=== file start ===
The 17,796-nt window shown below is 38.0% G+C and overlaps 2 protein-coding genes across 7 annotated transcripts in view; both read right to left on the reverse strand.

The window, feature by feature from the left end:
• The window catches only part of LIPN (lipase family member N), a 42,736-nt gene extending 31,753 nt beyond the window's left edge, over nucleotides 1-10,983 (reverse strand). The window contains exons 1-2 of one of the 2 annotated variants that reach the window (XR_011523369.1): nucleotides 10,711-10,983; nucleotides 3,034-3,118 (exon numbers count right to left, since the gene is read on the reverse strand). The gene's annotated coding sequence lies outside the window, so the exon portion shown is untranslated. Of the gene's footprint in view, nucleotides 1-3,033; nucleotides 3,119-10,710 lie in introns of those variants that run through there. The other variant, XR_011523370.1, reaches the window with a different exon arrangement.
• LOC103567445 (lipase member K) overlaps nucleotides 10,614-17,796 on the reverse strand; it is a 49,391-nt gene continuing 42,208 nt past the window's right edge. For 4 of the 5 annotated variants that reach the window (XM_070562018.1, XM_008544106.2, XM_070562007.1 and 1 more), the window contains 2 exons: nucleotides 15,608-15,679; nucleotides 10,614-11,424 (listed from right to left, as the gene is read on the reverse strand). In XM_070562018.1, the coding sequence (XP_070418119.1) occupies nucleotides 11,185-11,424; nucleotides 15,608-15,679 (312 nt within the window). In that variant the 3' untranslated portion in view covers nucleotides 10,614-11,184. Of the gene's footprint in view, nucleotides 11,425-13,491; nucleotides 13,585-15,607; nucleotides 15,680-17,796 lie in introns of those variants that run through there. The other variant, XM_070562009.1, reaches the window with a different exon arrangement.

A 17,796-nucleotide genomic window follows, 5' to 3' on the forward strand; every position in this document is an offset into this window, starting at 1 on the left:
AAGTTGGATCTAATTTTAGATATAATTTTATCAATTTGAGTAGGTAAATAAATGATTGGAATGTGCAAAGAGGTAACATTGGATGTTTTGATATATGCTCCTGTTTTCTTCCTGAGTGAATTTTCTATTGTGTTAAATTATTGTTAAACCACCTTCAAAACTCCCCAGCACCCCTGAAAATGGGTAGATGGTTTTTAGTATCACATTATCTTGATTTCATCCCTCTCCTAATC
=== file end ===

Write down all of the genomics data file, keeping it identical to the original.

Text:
The 17,796-nt window shown below is 38.0% G+C and overlaps 2 protein-coding genes across 7 annotated transcripts in view; both read right to left on the reverse strand.

The window, feature by feature from the left end:
• The window catches only part of LIPN (lipase family member N), a 42,736-nt gene extending 31,753 nt beyond the window's left edge, over nucleotides 1-10,983 (reverse strand). The window contains exons 1-2 of one of the 2 annotated variants that reach the window (XR_011523369.1): nucleotides 10,711-10,983; nucleotides 3,034-3,118 (exon numbers count right to left, since the gene is read on the reverse strand). The gene's annotated coding sequence lies outside the window, so the exon portion shown is untranslated. Of the gene's footprint in view, nucleotides 1-3,033; nucleotides 3,119-10,710 lie in introns of those variants that run through there. The other variant, XR_011523370.1, reaches the window with a different exon arrangement.
• LOC103567445 (lipase member K) overlaps nucleotides 10,614-17,796 on the reverse strand; it is a 49,391-nt gene continuing 42,208 nt past the window's right edge. For 4 of the 5 annotated variants that reach the window (XM_070562018.1, XM_008544106.2, XM_070562007.1 and 1 more), the window contains 2 exons: nucleotides 15,608-15,679; nucleotides 10,614-11,424 (listed from right to left, as the gene is read on the reverse strand). In XM_070562018.1, the coding sequence (XP_070418119.1) occupies nucleotides 11,185-11,424; nucleotides 15,608-15,679 (312 nt within the window). In that variant the 3' untranslated portion in view covers nucleotides 10,614-11,184. Of the gene's footprint in view, nucleotides 11,425-13,491; nucleotides 13,585-15,607; nucleotides 15,680-17,796 lie in introns of those variants that run through there. The other variant, XM_070562009.1, reaches the window with a different exon arrangement.

A 17,796-nucleotide genomic window follows, 5' to 3' on the forward strand; every position in this document is an offset into this window, starting at 1 on the left:
AAGTTGGATCTAATTTTAGATATAATTTTATCAATTTGAGTAGGTAAATAAATGATTGGAATGTGCAAAGAGGTAACATTGGATGTTTTGATATATGCTCCTGTTTTCTTCCTGAGTGAATTTTCTATTGTGTTAAATTATTGTTAAACCACCTTCAAAACTCCCCAGCACCCCTGAAAATGGGTAGATGGTTTTTAGTATCACATTATCTTGATTTCATCCCTCTCCTAATC